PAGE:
A bad thing about these guys is they prefer the larger members of the phytoplankton, so they ignore bluegreen algae. This gives these little guys a competitive advantage resulting in an increased chance of blue green algal blooms. Algal blooms are associated with oxygen depletion and fish kills.

Predation on these things will happen but will likely not curve their population growth as it will occur exponentially. The population growth will curve when the food situation becomes poor for the zebra mussels, which also means the food situation will be poor for bait fish.

LIke I said,fish will have to adjust to the new food situation. Food sources at the top of the water column will decrease. Food in the bottom part of the lake will increase (small worms, zebra mussels, etc.)

If pollution is in the soil, count on it concentrating in the tissues of the mussels, and if the mussels become a main food source, it could really affect the safety of the fish flesh for eating. PCB's and other pollutants that may be covered up by sedimentation at present, will come back.

So here is my take. Possible positive affect on the bass population. A disaster for intake pipes, marinas and the boats that are permanently wet stored, a disaster for beaches and swimming areas, a disaster for forage in the upper part of the water column.

The bad things will definitely outweigh the good things in most lakes. Bottom line, we don't want them, but reality is we will probably have to deal with them because it only takes one mistake to spread these little guys, and to get 100% compliance will be pretty impossible.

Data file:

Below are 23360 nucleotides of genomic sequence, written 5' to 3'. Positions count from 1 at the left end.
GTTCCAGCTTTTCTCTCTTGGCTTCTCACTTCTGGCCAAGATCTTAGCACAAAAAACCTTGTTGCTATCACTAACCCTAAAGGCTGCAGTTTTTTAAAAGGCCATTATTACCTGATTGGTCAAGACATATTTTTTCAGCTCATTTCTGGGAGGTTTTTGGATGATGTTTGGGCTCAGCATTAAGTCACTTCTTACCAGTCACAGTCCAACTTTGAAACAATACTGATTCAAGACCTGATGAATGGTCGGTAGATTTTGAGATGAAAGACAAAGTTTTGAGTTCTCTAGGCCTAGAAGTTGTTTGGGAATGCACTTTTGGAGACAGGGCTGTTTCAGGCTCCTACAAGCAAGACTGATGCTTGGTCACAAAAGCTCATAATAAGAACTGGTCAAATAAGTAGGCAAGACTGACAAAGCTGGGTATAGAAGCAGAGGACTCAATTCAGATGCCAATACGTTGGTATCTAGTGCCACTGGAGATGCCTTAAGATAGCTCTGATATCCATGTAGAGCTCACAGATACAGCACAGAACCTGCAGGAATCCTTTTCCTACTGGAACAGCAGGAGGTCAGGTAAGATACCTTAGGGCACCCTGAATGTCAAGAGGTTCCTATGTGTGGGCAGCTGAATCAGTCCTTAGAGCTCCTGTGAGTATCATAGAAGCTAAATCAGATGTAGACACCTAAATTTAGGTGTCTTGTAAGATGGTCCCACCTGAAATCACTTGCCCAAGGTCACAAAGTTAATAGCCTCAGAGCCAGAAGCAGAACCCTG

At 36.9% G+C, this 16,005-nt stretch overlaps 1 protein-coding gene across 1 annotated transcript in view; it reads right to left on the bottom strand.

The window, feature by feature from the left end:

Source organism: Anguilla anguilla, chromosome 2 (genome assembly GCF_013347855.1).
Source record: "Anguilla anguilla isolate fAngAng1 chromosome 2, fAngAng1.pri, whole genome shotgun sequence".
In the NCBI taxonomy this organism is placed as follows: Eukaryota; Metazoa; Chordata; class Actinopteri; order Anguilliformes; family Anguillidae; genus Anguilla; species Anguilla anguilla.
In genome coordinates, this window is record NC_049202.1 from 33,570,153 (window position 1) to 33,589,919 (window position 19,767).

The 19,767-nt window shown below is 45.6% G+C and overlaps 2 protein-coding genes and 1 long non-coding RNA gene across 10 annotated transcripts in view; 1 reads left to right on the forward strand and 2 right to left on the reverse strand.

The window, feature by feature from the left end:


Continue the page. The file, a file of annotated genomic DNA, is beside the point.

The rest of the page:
In a cost/benefit analysis, Lake Erie might be an example where you could say zebra mussels helped because the lake was considered dead in the middle 1970's. The mussels helped bring that lake from a polluted mess to a much nicer body of water today, but if you have a lake that is not "dead", the costs will most likely outweigh the benefits.


Let me see if I got this figured out. So zebra mussels will clear the water up, then become an important source of food for other fish, as they out compete the baitfish. At first they will grow exponentially then as they clear/clean the water their growth will slow down and/or decline.

Water clarity to 50 ft may become a reality on the shallower lakes, potentially hurting the fishery but helping the recreational aspects of a lake (boating, snorkeling, diving, skiing, etc.,) Possibly it could increase the recreational diving and snorkeling industry with the increased water clarity. Also, it appears the mussels will require the launching of a new industry in cleaning the municipal water supply pipes, and re-launching of an old "dead" industry such as dry docking and periodic cleaning of wet stored boats.

Fortunately, our Southern waters are not as polluted as many other places with the harmful PCB's, so this issue, for the most part is a non-issue. But apparently they will improve water quality, which could decrease and/or change the amount or type of chemicals that the municipal water supply have to use to treat the water we drink.

Currently, we use triploid grass carp to eat the high concentrations of algae (and dirty up the water) of which Cypress Springs is an example. Seems that these carp can be an effective tool to can handle the remaining blue green (problem, less desirable) algae?

As I recall, what our northern friends call whitefish we call carp, so we now can count on catfish and carp to eat the mussels.